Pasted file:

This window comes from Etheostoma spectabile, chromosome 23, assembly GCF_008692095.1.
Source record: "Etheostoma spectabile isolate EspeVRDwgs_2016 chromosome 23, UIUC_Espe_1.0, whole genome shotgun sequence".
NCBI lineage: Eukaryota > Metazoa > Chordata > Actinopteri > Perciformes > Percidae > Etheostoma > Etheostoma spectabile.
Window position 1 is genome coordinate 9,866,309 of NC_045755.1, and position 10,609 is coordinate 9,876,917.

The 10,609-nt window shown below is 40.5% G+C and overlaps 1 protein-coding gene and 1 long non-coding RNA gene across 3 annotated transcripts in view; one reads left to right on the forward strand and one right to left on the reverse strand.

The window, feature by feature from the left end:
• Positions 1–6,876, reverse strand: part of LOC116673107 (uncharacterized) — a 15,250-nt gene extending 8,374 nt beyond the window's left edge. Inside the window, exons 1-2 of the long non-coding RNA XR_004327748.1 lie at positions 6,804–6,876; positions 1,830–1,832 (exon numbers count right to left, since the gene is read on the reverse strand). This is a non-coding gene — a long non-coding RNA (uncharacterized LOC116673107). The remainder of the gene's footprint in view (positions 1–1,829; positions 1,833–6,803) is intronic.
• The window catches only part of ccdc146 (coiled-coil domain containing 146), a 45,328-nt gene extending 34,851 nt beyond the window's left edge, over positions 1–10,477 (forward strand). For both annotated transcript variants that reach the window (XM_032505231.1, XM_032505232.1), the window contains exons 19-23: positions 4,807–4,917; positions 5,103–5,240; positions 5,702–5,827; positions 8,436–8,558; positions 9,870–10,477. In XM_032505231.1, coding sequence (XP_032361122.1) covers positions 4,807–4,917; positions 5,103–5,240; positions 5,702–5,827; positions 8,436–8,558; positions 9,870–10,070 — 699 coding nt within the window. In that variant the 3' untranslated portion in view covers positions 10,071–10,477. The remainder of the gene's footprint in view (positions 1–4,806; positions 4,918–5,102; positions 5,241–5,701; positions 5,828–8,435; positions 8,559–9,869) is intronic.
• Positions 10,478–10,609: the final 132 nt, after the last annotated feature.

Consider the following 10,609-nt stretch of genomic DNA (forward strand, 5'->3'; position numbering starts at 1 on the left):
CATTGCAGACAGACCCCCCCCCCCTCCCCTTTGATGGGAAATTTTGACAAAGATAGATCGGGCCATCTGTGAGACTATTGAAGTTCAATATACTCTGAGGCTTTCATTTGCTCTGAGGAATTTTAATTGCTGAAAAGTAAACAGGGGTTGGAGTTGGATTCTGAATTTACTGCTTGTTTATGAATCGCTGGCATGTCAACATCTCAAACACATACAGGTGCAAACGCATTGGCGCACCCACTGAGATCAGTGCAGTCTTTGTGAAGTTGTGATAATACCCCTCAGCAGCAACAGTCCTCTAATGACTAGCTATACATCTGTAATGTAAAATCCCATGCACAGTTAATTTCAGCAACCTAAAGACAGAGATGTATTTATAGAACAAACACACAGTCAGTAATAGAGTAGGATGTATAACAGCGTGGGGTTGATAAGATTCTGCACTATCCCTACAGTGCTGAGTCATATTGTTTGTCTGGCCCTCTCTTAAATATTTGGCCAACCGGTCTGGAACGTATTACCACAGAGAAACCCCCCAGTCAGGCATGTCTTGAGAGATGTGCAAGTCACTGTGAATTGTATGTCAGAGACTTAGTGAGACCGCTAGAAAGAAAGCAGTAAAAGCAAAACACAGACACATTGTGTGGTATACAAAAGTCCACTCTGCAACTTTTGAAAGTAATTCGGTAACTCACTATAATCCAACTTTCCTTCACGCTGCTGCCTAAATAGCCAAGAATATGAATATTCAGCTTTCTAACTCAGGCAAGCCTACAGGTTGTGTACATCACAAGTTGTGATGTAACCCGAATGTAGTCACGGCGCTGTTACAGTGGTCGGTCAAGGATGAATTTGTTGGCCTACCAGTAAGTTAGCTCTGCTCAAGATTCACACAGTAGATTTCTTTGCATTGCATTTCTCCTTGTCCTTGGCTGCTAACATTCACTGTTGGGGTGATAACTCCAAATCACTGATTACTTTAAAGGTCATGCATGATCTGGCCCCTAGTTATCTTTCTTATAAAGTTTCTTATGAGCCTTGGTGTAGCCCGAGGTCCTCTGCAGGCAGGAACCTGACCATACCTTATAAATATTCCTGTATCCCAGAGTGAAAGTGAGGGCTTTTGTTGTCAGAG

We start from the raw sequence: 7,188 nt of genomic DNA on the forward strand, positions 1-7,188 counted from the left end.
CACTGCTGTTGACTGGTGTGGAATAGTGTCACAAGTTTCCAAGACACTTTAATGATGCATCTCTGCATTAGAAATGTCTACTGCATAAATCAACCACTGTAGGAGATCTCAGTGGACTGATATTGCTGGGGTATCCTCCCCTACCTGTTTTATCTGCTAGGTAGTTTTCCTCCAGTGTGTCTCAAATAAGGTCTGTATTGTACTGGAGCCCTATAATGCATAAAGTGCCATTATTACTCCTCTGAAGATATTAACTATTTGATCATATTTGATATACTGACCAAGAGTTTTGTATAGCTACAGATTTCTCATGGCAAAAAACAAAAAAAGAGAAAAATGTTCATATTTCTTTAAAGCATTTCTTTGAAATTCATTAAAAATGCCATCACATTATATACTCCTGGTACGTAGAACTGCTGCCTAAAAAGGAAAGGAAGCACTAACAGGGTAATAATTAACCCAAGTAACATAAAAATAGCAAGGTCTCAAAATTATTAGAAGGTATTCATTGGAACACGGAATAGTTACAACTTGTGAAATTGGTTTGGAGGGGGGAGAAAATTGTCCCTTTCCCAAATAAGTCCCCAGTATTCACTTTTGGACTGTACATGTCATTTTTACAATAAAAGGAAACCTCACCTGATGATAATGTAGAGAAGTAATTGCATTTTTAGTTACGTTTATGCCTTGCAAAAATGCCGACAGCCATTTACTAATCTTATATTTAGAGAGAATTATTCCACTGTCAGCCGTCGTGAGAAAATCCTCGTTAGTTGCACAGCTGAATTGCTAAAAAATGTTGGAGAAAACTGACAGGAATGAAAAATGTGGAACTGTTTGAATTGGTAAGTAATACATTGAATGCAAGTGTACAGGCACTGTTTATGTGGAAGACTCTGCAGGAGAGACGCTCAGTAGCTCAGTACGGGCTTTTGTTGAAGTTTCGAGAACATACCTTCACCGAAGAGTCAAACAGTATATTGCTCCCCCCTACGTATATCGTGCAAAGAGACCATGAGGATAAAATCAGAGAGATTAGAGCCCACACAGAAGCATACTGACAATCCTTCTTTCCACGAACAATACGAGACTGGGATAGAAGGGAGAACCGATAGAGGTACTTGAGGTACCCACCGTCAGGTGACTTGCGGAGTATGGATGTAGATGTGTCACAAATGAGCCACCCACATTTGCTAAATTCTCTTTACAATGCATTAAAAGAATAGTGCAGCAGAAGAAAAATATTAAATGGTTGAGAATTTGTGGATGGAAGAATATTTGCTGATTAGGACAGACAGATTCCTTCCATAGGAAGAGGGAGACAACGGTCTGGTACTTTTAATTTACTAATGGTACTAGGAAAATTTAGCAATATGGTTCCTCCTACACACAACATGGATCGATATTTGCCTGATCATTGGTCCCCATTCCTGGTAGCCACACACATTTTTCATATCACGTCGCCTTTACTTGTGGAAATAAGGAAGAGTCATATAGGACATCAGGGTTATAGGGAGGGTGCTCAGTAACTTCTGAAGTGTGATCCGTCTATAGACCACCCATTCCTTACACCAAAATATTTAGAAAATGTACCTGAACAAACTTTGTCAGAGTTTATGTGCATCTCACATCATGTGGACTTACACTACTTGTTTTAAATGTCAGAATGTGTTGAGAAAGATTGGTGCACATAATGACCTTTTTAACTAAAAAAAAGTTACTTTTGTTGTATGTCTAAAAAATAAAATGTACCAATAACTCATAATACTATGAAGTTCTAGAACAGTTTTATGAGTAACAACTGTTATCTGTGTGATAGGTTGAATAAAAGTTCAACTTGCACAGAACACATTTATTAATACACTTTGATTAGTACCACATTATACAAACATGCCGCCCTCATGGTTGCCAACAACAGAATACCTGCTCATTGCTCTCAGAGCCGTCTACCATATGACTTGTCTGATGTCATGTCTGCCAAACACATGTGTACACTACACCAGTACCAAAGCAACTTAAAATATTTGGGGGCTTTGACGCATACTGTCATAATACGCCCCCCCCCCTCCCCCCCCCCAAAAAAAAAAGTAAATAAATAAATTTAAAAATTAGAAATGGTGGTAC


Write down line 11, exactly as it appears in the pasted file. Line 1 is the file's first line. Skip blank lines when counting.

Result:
CATTGCAGACAGACCCCCCCCCCCTCCCCTTTGATGGGAAATTTTGACAAAGATAGATCGGGCCATCTGTGAGACTATTGAAGTTCAATATACTCTGAGGCTTTCATTTGCTCTGAGGAATTTTAATTGCTGAAAAGTAAACAGGGGTTGGAGTTGGATTCTGAATTTACTGCTTGTTTATGAATCGCTGGCATGTCAACATCTCAAACACATACAGGTGCAAACGCATTGGCGCACCCACTGAGATCAGTGCAGTCTTTGTGAAGTTGTGATAATACCCCTCAGCAGCAACAGTCCTCTAATGACTAGCTATACATCTGTAATGTAAAATCCCATGCACAGTTAATTTCAGCAACCTAAAGACAGAGATGTATTTATAGAACAAACACACAGTCAGTAATAGAGTAGGATGTATAACAGCGTGGGGTTGATAAGATTCTGCACTATCCCTACAGTGCTGAGTCATATTGTTTGTCTGGCCCTCTCTTAAATATTTGGCCAACCGGTCTGGAACGTATTACCACAGAGAAACCCCCCAGTCAGGCATGTCTTGAGAGATGTGCAAGTCACTGTGAATTGTATGTCAGAGACTTAGTGAGACCGCTAGAAAGAAAGCAGTAAAAGCAAAACACAGACACATTGTGTGGTATACAAAAGTCCACTCTGCAACTTTTGAAAGTAATTCGGTAACTCACTATAATCCAACTTTCCTTCACGCTGCTGCCTAAATAGCCAAGAATATGAATATTCAGCTTTCTAACTCAGGCAAGCCTACAGGTTGTGTACATCACAAGTTGTGATGTAACCCGAATGTAGTCACGGCGCTGTTACAGTGGTCGGTCAAGGATGAATTTGTTGGCCTACCAGTAAGTTAGCTCTGCTCAAGATTCACACAGTAGATTTCTTTGCATTGCATTTCTCCTTGTCCTTGGCTGCTAACATTCACTGTTGGGGTGATAACTCCAAATCACTGATTACTTTAAAGGTCATGCATGATCTGGCCCCTAGTTATCTTTCTTATAAAGTTTCTTATGAGCCTTGGTGTAGCCCGAGGTCCTCTGCAGGCAGGAACCTGACCATACCTTATAAATATTCCTGTATCCCAGAGTGAAAGTGAGGGCTTTTGTTGTCAGAG